AIZ Jahrgang XIII - No. 16. April 1934 [WITH] AIZ Special "MIMIKRY"
Prague: AIZ, 1934. First edition. Softcover. Folio (15 x 10 1/2"). 16pp., incl. covers. Original newsprint with photomontage, light brown covers. Protected by modern mylar. This issue features one of the most famous photomontages of Heartfield on the cover, Mimikry. The subtext: 'after all attempts to convey National Socialist ideas to the working class failed, Goebbels had one last, desperate idea: he persuaded the "Führer" to wear a Karl-Marx-Beard in the future when addressing workers.' The issue covers a large fire in Berlin, pornography and pogroms, Vienna children of workers, deep see diving, an article by Egon Erwin Kisch on Sing-Sing, the spirit of Bruck - the future of Austria, an installment of a Walter Schönstedt novel and a contribution on a disarmament conference, all illustrated. Imprint lists offices in Prague, Switzerland, Holland, England and New York, with A. Kertész as representative.
Quarto (8 1/2 x 5 7/8"). 16pp., incl. covers. Original newsprint with same photomontage as above, gray covers. Protected by modern mylar. The subtext on the cover is identical to the issue described above. Content varies with illustrated contributions on the arms race of Krupp and Thyssen, the contrast between rich and poor (Subtitle: One only sees those in the light - those in the shadows one doesn't see), an article on sports in the army (from sports to war), on German anti Soviet propaganda (First of May - Second Plan), the "teachers in history," Munich Räterepublik - council republic), people's trial - blood trial, and an article on German-Soviet relations.
Imprint in both issues listing offices in Prague, Basel, Amsterdam, the Saar territory, New York City and England. Text in German. Very light wear along edges. Very good condition. Item #49802
John Heartfield (1891-1968), born Helmut Herzfeld, is best known for his "Use [of] Photography as a Weapon" - this line was written on a banner above the entrance of the room especially dedicated to his work at the 1929 exhibition "Film und Foto" in Stuttgart. Heartfield saw photomontage, a term coined by the Berlin Dadaists, as a tool of political protest and was best known and admired for his more than fifty photomontage dustjackets for book publications.
His vitae is "littered" with names instrumental in avant-garde movements of the 20th Century: George Grosz, Kurt Schwitters, Jan Tschichold, Herbert Bayer, Laszlo Moholy-Nagy, El Lissitzky, Alexander Rodchenko, and famously Kurt Tucholsky in his work "Deutschland, Deutschland über alles," to which Heartfield contributed his photomontages. His publishing endeavors included the founding of the Malik Verlag, the Neue Jugend, a magazine published with George Grosz, and his 237 contributions to the AIZ (Illustrated Worker's Newspaper) between 1929 and 1938. During his stay in Russia, 1931-1932, Heartfield contributed to "Soviet Union in Construction," a collaboration between El Lissitzky and Rodchenko, experimenting with photography and photomontage.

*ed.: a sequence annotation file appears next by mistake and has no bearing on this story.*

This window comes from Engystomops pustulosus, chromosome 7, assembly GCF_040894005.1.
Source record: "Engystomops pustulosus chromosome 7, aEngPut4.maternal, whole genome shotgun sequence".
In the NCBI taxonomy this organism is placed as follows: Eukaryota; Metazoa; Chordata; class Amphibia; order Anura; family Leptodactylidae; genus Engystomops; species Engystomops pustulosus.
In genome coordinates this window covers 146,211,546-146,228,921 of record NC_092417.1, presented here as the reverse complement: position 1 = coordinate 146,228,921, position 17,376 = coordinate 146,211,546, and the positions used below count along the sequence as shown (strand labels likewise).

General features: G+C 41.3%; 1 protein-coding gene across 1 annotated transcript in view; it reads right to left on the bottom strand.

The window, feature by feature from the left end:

With George Grosz Heartfield edited and contributed to the first Communist satirical magazine, Der Knüppel (The Cudgel), from 1923 to 1927. His success in the 1929 Stuttgart Film und Foto exhibition prompted other artists to show interest for the use of photomontage, e.g. Bayer and Moholy-Nagy in the German fashion magazine Neue Linie, and in Russia Rodchenko and Lissitzky as mentioned above.
Brecht congratulated the AIZ on its tenth anniversary in 1931 writing "the camera can lie just like the typesetting machine. The task of A-I-Z to serve truth and reproduce the real facts is of immense importance, and, it seems to me, has been achieved splendidly." (Brecht in AIZ 10, No. 41, 1931). In 1933, after the takeover of the Nazis, Münzenberg moved to Paris and Heartfield to Prague, operating the Malik Verlag and AIZ from there. The last AIZ issue published in Berlin was released on March 5, 1933, and Heartfield began publishing AIZ from Prague later that month. "Heartfield's first photomontage from Prague, Durch Licht zur Nacht (Through light to night; 5/33), a comment on Nazi book burning, appeared on 10 May, 1933." (David Evans, John Heartfield, page 12). The edition for each issue was reduced to 12,000 in Prague, compared to 500,000 in Berlin.
In 1936 Heartfield renamed AIZ to Volks-Illustrierte (VI) and in 1938 the operations were moved to France where seven additional issues without contributions by Heartfield were released between January 15th and February 26, 1939. Heartfield moved to London in 1940, after a narrow escape from the Gestapo. He was not welcomed by the British government but placed in various interment camps which had a severe effect on his health. Eventually he was able to continue his campaign against the Third Reich producing advertisements for the radio broadcast "Freedom Calling," a production utterly despised by Adolf Hitler. In London Heartfield met Gertrud Fietz. They moved to East Germany in 1950 and got married there just before Heartfield's death in 1968.